The world is NOT black and white. It's time for the individual hero to die and good riddance. It's time for teamwork, not for power and greed and one up man ship and needing villains to make ourselves feel superior. We all have our dark side and our light side and our own genius. That force is in all of us.

Star Wars: The Last Jedi - An Angry Codger's Rant

Warning - spoilers abound here. Never mind what happens elsewhere in this node, I'm going to discuss the plot, scenes, decisions made, lines, etc.

I went to see this movie the opening night, like I have literally every other Star Wars movie save the original (and fuck you, it's not 'Episode 4: A New Hope' because when it was released none of that bullshit had been tacked onto it yet). That one I saw the day *after* it was released, because it took that long for a friend of mine to see it and then tell me that I had to get my parents to take me to see it, like, right now.

I saw it with my brother, and with a group of younger, serious Star Wars enthusiasts. We had to take the LIRR out into the sticks to find a place which had opening night tickets at a time we could reach.

I had fun. A lot of it. But that's not what this review is about.

This review is about the following days, where I thought about the movie I'd watched. And what I thought when I saw it again, a few days later - this time with some of the same friends I'd seen the originals with.

I like Star Wars. Quite a bit. It's a huge part of my formative years, and it's informed a lot of my opinions on sci-fi, fantasy, movies, and entertainment in general. I liked this movie when I first watched it. I was entertained; I felt it had a decent balance between action and plot with a few lighter moments, and the crowd was enthusiastic. It wasn't until I got out of the theater and started thinking it that I really began to get angry.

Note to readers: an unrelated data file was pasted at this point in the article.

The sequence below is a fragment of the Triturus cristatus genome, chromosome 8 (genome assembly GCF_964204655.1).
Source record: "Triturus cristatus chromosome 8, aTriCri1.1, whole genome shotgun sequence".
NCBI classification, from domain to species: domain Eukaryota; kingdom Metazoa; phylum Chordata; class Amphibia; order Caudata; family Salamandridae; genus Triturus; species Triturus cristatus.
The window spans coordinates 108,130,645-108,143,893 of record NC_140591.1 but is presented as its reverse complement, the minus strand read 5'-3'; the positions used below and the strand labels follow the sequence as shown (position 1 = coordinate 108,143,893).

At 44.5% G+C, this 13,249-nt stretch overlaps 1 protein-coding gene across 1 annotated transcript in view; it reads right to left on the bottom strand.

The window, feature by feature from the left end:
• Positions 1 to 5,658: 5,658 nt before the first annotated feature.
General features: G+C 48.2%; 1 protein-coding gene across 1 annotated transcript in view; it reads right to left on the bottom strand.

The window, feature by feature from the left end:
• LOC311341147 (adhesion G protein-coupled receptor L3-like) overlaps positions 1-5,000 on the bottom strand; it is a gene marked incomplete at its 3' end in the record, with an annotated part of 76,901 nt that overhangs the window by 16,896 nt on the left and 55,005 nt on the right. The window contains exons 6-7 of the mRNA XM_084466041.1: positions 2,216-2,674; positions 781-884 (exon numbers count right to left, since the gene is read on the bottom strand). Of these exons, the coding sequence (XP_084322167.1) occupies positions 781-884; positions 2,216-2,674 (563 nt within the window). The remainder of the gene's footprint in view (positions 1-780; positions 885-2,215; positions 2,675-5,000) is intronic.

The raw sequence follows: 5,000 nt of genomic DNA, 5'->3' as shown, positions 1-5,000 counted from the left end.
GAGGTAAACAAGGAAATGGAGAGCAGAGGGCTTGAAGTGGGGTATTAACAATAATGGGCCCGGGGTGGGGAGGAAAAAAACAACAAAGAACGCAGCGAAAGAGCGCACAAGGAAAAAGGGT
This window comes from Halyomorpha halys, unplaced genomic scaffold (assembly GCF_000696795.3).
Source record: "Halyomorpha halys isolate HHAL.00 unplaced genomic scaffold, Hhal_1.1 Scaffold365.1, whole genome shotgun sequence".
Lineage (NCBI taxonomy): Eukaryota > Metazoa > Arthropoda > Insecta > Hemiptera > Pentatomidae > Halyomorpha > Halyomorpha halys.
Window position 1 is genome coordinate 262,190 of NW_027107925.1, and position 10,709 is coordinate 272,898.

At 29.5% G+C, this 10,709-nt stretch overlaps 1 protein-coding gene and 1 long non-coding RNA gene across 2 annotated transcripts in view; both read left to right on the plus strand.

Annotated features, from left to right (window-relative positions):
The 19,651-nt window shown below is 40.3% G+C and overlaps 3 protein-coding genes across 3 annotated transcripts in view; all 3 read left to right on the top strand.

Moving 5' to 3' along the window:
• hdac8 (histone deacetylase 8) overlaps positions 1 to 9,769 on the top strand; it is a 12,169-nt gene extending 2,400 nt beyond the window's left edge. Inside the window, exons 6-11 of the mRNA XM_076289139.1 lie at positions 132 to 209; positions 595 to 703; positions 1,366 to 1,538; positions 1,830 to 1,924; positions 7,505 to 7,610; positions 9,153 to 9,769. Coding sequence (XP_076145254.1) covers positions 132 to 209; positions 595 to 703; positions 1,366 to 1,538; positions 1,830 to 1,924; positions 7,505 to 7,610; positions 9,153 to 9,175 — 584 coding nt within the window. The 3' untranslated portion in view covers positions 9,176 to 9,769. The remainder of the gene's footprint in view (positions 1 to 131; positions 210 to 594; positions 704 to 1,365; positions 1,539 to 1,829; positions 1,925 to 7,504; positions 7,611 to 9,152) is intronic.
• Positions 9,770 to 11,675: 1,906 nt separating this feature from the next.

But first, what's good about it? Why did I enjoy it at first blush? I think a huge chunk of it was nostalgia, and just seeing Mark Hamill on screen in Star Wars again was a kick. Seeing a proper puppet version of Yoda, as opposed to jumping-spider-CGI version, was great. It was wonderful to see Carrie Fisher, one last time as a human actor. The one main 'whoa' special effect shot - the equivalent of the Death Star explosion in Star Wars, or the complex's destruction in Rogue One - was extremely well done.

There were comedy touches that were balanced. The porgs, specifically - they were kept to a limited visual gag, which made them work, and made them funny - and in fact were apparently a clever hack to cope with a real physical problem. Namely, the island of Skellig Michael - the real island where the Jedi retreat of Skywalker was filmed - is inhabited by a large number of puffins. These somewhat silly birds were impossible to physically keep out of the outdoor shots, and fully erasing them digitally in post-production was a bunch of work. So instead, most of the porgs you see in the movie are errant puffins, digitally modified.